The Tektons did a better a job at portraying these vocals than any other speakers I’ve used. There was absolutely no smearing of the different voices.
A note about volume – when I listen by myself, I typically do not listen loudly. Although I’ve not bothered to measure, I’d guess that my normal listening level is around 70dB. I find this is sufficient for my musical enjoyment and is less likely to provoke room artifacts like slap echo or harshness.
However, during the audition of the Pendragons, I invited two fellow audiophiles over to listen and their preference was to audition at 90 to 100dB or higher. Note that my Emotiva XPA-1 amplifiers (rated at 600W each into 8 ohms) have sufficient power to launch the Pendragons into outer space!
My listening room is about 26 x 15 feet with multiple sound absorbers on the walls. The ceiling is sheetrock while the floor is hardwood with a rug between the speakers and the listening couch. This room becomes a sonic factor, but only at higher volumes.
The main result of the higher volumes was a bit of treble harshness. I don’t attribute this to the Pendragons though, since every other speaker I’ve had in this room also sounded harsh when played that loudly. I believe that the under-damped floor and ceiling surfaces are the cause. The Pendragons had no more treble harshness than other speakers I’ve used at those volumes.
So be advised that if you are a listener who revels in higher volumes, the Pendragons can and will reveal any room problems you may have. Wall issues can typically be attenuated with sound absorbers from various companies, but ceiling and floor artifacts are not so easy to abate. Carpeting may be required.
However, at my normal listening levels, and in my room, no harshness is apparent from the Pendragons.
Vertical seating position has some impact on the treble of the Pendragons. Place your ears significantly below or above the tweeter stack and the treble becomes slightly rolled-off sounding. Cure this by positioning your ears within the vertical height of the tweeter array. A person of average height sitting in a typical chair should be very close to the tweeters’ bottom height.
The articulation and presence of the Pendragons’ treble can call attention to the associated equipment. If you choose to sit directly on the horizontal axis of the tweeter array and within its vertical envelope, you’ll hear any treble issues in the recording or in the upstream components. With high quality components and good recordings, this isn’t a problem. The Pendragon’s tweeters are only slightly inherently hot. But three factors can exaggerate treble harshness:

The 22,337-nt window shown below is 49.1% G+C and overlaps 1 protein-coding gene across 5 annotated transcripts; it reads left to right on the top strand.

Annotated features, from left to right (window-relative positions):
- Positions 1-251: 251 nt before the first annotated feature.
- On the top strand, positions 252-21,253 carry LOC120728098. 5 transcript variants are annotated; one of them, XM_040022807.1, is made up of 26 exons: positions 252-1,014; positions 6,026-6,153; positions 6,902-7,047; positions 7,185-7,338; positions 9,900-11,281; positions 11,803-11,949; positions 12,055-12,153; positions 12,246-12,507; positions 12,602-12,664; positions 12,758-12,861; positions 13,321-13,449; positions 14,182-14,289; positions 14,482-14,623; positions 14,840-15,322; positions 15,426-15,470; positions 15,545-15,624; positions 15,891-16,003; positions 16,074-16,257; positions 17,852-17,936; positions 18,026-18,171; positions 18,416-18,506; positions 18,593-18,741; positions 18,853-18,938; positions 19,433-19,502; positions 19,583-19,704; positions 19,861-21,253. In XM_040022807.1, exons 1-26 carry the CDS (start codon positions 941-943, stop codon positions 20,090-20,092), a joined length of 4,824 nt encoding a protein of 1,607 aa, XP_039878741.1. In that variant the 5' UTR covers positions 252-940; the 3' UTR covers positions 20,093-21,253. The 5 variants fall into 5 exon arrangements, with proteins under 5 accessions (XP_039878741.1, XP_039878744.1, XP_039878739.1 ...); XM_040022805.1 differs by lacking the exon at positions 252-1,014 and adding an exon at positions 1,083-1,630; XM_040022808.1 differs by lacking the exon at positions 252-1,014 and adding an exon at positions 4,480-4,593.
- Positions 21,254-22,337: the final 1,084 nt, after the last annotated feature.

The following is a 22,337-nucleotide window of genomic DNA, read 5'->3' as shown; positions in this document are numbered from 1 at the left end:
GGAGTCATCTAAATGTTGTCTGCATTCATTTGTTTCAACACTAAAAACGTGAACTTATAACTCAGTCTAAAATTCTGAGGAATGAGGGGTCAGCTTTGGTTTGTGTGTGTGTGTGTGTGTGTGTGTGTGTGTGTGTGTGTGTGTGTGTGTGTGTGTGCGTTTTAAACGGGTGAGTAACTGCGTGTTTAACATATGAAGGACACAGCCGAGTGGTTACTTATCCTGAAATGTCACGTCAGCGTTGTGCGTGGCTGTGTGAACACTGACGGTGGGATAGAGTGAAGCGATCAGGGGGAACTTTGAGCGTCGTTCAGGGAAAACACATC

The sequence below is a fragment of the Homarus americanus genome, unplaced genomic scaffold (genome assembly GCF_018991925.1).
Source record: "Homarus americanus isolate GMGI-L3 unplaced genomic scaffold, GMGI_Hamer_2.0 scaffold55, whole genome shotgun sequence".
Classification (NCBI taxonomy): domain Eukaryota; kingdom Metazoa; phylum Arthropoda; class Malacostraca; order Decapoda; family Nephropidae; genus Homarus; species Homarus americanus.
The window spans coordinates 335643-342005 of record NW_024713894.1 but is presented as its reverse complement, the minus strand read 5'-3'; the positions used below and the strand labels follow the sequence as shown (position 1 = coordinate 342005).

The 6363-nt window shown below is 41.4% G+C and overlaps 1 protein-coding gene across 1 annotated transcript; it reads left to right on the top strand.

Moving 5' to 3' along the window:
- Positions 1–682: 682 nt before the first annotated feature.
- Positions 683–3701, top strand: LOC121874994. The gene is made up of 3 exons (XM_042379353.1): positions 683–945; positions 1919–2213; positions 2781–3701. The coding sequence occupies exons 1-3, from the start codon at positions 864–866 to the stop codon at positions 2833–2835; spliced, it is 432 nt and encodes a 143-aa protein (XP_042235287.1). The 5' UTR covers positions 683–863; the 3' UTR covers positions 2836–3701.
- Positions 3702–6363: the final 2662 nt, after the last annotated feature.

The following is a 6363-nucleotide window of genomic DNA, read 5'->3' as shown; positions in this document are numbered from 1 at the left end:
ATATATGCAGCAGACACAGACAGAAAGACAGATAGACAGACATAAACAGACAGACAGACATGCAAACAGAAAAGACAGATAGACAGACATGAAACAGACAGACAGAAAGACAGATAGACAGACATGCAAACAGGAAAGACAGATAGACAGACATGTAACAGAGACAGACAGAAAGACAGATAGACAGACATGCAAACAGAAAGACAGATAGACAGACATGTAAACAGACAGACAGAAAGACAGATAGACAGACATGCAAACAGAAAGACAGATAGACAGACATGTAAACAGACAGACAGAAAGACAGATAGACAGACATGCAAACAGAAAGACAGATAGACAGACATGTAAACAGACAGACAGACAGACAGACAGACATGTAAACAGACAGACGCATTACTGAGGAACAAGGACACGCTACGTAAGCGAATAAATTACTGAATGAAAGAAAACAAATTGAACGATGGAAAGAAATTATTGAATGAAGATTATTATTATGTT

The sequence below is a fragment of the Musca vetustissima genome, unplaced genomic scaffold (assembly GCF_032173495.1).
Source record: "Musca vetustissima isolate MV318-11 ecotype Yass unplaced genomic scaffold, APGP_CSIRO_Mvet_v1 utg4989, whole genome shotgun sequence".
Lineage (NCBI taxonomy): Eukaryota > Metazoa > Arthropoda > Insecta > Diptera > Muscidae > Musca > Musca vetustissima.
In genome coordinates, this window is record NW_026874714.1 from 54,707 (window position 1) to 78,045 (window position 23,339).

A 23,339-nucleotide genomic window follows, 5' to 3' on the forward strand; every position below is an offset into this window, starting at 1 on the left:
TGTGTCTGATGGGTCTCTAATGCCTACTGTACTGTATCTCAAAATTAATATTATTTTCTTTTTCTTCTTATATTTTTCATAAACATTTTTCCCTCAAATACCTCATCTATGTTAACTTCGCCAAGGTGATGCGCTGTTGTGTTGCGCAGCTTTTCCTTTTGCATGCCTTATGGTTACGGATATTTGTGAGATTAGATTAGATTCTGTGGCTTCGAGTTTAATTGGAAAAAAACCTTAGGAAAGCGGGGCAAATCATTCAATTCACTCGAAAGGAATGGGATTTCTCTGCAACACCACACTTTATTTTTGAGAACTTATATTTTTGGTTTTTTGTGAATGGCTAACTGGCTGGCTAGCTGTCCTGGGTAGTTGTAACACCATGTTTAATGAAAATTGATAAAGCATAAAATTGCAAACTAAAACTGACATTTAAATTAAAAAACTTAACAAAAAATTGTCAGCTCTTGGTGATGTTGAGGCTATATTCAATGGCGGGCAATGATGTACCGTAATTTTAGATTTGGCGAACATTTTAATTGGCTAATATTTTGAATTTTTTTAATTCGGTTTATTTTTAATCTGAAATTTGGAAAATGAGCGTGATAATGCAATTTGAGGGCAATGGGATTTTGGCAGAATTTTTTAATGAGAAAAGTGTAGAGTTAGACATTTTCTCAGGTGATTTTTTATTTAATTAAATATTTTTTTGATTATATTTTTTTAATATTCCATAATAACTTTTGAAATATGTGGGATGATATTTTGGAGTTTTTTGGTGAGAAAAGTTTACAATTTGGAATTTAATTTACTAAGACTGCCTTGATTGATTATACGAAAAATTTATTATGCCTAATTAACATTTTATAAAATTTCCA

The good news is that two of these are easily avoided. To reduce the apparent treble, move off the vertical axis of the tweeter array – in other words, slouch in your seat! Being slightly off the vertical pattern of the three tweeters can sufficiently attenuate issues from individual recordings or even from components with treble emphasis. If it is a persistent problem, adjust the speaker toe-out until an acceptable treble balance is found.
I initially had strong doubts that the transition from the 10-inch woofers to the three tweeters would be seamless, but it seems to be very close. The great midrange detail that the Pendragons produce is a joy.
With the Pendragons, I was able to clearly hear the differences between the DACs and preamplifiers that were being used. For example, I could clearly hear the differences between the Oppo’s DAC and the Emotiva Stealth DC-1 DAC. Not all speakers can reveal these differences, and the fact that I could so clearly hear them through the Pendragons proves their articulation abilities.
The Pendragons go deeper than most full tower speakers. Many (most?) other tower speakers seem roll off their bass at somewhere around 40 Hz. The expectation is that they will be used in a home theater environment that includes a subwoofer. For home theater use Tekton recommends a subwoofer. But for typical stereo use they caution that unless the customer is very, very skilled at subwoofer integration, the speakers are likely to sound better without any sub at all.